• is the budget realistic for the scale and complexity of the project?
  • has a realistic budget breakdown been provided?
  • does the required financial support from APC fit within the limits set by the specific competition?
  • have you demonstrated a financial commitment from other sources for the balance of the project costs?
  • have any work package breakdowns been described and justified adequately?

Detail the total investment needed to bring the technology to production. Distinguish between the APC funded project and the overall investment. What is the proposed investment in R&D, skills, capital and training?

Describe and clearly quantify the return on investment that the project could achieve. Provide relevant source data references.

List and assign a proportion for the source of private sector investment by:

  • retained earnings
  • external debt
  • equity investment or
  • other source

Where the source is retained earnings, describe the decision making process in allocating this R&D spending. Is the R&D spending internationally competitive and/or found from UK company budgets?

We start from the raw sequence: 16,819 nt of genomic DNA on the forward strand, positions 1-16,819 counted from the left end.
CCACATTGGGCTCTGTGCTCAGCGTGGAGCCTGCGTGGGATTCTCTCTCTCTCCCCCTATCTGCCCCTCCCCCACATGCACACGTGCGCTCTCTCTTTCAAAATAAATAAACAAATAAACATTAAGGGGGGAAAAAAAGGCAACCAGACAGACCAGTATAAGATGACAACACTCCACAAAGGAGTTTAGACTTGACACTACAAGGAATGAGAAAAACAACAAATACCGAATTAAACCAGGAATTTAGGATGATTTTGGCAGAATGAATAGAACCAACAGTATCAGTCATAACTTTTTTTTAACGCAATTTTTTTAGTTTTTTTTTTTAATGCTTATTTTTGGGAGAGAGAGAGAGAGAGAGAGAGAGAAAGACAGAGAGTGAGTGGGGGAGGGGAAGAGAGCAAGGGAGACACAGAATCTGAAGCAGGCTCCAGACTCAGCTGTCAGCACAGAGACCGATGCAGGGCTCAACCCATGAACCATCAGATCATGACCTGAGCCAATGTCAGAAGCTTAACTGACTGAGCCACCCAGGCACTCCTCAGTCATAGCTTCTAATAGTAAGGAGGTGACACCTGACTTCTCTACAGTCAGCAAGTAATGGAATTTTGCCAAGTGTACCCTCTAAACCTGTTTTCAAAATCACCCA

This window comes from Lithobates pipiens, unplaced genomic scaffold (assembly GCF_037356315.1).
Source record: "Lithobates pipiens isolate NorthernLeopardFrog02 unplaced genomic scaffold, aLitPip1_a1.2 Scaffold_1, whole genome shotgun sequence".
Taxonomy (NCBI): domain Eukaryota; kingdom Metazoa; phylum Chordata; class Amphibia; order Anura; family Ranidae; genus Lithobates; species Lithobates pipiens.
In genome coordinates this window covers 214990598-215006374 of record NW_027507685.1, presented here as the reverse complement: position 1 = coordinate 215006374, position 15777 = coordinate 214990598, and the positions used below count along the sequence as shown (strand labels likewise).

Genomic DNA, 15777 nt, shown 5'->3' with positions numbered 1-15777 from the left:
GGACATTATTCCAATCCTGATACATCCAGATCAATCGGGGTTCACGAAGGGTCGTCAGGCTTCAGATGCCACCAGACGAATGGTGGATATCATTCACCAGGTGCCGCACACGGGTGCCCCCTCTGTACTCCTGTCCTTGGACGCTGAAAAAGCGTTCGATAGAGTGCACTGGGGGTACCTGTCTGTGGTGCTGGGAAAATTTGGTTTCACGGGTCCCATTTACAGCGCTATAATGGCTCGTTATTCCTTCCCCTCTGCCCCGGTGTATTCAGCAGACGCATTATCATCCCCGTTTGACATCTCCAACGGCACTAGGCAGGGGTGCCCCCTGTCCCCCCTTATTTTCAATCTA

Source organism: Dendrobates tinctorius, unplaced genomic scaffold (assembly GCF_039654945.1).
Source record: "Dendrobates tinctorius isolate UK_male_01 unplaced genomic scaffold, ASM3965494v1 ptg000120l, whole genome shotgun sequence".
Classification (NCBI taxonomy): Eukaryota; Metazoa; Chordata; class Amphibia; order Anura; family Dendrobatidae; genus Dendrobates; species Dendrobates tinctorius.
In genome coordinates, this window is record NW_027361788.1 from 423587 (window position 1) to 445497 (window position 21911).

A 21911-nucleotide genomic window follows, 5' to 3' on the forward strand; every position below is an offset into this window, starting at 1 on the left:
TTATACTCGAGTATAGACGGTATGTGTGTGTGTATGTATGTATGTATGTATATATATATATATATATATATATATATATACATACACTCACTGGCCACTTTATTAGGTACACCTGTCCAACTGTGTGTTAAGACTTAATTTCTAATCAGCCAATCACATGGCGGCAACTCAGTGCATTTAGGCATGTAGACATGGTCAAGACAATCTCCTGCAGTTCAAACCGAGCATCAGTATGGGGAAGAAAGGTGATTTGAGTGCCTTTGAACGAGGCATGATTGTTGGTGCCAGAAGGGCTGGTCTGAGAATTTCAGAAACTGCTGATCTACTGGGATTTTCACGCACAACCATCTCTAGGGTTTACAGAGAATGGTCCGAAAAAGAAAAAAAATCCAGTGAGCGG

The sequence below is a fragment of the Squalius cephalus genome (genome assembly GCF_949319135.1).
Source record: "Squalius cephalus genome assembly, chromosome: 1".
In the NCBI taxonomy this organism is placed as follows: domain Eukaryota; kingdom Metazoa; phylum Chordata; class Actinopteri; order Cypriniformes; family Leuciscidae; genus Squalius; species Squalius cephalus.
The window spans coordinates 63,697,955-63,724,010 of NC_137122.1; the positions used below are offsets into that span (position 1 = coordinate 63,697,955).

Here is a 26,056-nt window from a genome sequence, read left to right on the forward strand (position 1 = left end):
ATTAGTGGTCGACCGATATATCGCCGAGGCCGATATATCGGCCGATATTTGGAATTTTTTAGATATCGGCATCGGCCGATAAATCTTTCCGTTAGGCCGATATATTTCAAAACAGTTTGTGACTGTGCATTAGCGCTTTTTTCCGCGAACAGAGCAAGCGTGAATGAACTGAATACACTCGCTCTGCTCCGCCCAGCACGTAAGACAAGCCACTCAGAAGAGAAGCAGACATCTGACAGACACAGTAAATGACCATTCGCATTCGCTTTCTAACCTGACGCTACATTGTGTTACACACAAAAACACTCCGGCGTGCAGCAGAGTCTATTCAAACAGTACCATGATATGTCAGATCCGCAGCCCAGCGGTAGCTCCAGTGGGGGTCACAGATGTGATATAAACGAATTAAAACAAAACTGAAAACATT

You must declare any other funding from public bodies, including any tax relief, that the consortium has applied for or received, that relate to this project or application. Indicate the size of the funding, the relevant body and details of the type of funding and conditions.

You can upload supporting evidence for this question in a PDF named ‘Appendix 9’. It must be no larger than 10MB and can be up to 2 A4 pages long. The font must be legible at 100% zoom.

Question 10. How does financial support from APC and its funding collaborators add value?

Your answer can be up to 400 words long.

Describe or explain:

  • why this project cannot be funded internally or through other private sources, giving supporting evidence in the appendix of funding sources which were considered, including evidence of the outcome of these, for example proof of declined credit
  • why this specific level of funding is required, giving supporting evidence in the appendix to this question, such as business cases, internal rate of return analysis or other comparison analysis of the project with and without APC funding
  • what will happen if the application is not successful provide scenarios explaining what would happen with APC funding, not funded, delayed funding, reduced funding, and how this impacts on the UK.
  • what alternative sources of finance have been sought by project partners and why these have been unsuccessful
  • whether there will be additional R&D investment or spend as a result of this funding
  • how successful delivery will increase total spend on R&D in the UK
  • the collaboration benefits of the project including proximity, multiple sectors and work with other research organisations

If the project could not go ahead in the UK without APC funding, where would it be located and why?

Include information on:

  • the current type and size of operations in these locations
  • the expected size and growth of the local or regional market